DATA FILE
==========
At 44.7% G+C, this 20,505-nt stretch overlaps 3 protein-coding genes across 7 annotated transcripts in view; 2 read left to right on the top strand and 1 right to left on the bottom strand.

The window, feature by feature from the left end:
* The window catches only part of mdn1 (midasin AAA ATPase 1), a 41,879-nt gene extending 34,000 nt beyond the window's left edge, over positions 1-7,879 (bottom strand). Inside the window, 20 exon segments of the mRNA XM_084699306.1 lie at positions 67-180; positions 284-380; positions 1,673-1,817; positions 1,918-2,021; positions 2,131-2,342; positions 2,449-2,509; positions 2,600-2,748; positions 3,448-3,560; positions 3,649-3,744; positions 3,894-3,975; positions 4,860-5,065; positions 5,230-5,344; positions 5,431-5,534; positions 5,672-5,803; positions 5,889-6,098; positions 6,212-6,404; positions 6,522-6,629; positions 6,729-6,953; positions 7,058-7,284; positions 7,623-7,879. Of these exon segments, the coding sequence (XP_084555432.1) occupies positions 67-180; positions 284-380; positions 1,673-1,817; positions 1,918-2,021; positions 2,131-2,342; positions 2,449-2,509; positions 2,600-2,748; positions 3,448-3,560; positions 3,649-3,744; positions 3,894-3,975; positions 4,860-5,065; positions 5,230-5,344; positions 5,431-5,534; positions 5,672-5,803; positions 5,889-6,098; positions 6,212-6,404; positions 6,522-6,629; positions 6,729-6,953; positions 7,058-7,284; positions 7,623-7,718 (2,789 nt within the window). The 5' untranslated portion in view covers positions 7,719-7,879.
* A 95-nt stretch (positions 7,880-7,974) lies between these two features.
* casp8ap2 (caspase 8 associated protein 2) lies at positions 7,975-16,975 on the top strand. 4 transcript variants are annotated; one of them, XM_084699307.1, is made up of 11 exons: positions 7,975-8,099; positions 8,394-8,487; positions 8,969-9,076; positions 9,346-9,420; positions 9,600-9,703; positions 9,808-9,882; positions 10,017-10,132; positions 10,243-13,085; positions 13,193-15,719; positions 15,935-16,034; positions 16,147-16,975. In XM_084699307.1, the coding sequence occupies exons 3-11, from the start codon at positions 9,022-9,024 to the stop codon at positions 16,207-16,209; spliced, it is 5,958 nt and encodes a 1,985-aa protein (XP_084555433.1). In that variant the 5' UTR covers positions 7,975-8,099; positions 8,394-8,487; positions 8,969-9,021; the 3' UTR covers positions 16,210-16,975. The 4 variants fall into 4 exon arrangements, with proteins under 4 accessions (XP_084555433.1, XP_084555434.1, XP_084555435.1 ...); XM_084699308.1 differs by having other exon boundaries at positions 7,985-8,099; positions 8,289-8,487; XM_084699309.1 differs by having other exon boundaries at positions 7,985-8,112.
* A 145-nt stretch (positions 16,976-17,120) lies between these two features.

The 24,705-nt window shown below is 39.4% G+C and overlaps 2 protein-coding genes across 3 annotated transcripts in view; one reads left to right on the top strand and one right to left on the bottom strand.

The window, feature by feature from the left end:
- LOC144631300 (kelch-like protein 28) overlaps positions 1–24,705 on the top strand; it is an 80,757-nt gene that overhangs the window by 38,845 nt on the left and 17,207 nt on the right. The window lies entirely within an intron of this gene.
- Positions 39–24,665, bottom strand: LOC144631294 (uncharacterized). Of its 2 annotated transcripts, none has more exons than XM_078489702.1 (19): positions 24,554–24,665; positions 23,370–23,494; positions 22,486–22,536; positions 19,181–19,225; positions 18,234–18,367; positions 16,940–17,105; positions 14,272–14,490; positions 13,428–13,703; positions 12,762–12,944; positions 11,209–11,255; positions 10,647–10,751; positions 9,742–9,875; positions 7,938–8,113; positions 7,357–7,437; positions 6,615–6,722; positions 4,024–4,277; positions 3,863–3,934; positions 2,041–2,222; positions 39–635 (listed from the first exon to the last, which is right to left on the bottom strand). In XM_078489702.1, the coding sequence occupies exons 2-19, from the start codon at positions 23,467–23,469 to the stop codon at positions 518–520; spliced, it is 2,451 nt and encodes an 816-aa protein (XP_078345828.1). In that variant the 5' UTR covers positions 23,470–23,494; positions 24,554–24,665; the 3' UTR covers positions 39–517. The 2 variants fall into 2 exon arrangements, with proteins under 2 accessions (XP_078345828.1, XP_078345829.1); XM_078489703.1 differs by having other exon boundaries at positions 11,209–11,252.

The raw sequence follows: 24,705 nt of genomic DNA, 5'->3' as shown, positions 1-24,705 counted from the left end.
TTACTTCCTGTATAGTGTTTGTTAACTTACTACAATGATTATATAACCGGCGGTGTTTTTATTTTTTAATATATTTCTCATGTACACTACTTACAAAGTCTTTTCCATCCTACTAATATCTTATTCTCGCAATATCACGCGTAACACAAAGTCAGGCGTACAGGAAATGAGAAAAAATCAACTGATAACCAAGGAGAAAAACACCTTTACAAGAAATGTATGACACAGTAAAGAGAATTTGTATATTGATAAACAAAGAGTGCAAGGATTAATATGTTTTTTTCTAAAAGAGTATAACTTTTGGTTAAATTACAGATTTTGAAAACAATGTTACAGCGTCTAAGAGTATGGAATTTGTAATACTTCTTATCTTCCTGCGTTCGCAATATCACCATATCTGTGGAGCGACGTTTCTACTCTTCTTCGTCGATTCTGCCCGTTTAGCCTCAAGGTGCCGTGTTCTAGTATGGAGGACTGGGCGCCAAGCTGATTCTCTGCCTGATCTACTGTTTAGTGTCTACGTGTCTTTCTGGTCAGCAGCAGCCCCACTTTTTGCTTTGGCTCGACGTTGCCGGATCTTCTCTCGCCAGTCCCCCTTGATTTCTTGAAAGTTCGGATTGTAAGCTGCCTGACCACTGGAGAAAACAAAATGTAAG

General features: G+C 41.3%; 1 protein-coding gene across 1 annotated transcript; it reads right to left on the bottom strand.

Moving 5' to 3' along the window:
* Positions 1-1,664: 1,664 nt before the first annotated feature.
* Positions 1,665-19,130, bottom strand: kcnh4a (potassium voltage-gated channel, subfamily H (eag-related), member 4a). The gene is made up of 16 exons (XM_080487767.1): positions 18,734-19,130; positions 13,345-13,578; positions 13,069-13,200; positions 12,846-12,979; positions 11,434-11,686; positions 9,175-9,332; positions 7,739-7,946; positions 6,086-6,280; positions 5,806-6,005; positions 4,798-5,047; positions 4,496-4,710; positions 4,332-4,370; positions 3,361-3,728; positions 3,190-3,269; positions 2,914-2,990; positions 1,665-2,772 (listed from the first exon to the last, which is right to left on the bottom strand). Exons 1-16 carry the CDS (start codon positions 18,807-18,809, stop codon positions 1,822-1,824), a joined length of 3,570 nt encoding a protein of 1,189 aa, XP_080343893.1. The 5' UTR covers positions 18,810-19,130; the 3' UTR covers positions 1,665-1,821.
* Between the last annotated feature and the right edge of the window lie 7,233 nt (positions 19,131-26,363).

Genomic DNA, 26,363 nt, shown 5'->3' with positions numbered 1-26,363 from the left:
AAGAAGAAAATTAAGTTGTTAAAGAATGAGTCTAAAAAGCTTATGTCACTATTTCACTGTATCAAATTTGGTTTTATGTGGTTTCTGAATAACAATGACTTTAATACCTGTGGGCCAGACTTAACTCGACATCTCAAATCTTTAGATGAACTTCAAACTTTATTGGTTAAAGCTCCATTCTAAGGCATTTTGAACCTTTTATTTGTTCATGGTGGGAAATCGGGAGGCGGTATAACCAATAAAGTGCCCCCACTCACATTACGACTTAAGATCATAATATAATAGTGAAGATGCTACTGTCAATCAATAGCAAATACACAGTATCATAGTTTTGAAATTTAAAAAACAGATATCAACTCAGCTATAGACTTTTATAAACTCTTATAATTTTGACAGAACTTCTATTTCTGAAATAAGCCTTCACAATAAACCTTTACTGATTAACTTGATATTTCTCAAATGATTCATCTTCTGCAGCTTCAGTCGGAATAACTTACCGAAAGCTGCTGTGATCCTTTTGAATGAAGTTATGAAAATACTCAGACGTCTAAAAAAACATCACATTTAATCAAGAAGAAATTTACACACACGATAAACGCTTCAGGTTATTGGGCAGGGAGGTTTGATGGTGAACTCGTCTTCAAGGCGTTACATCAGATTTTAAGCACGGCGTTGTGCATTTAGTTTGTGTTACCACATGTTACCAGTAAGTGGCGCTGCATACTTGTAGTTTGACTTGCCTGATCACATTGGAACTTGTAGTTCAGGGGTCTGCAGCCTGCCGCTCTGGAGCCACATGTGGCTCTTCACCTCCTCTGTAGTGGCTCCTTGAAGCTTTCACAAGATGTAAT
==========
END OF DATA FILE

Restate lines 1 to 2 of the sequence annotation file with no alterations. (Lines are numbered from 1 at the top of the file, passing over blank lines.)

At 44.7% G+C, this 20,505-nt stretch overlaps 3 protein-coding genes across 7 annotated transcripts in view; 2 read left to right on the top strand and 1 right to left on the bottom strand.

The window, feature by feature from the left end: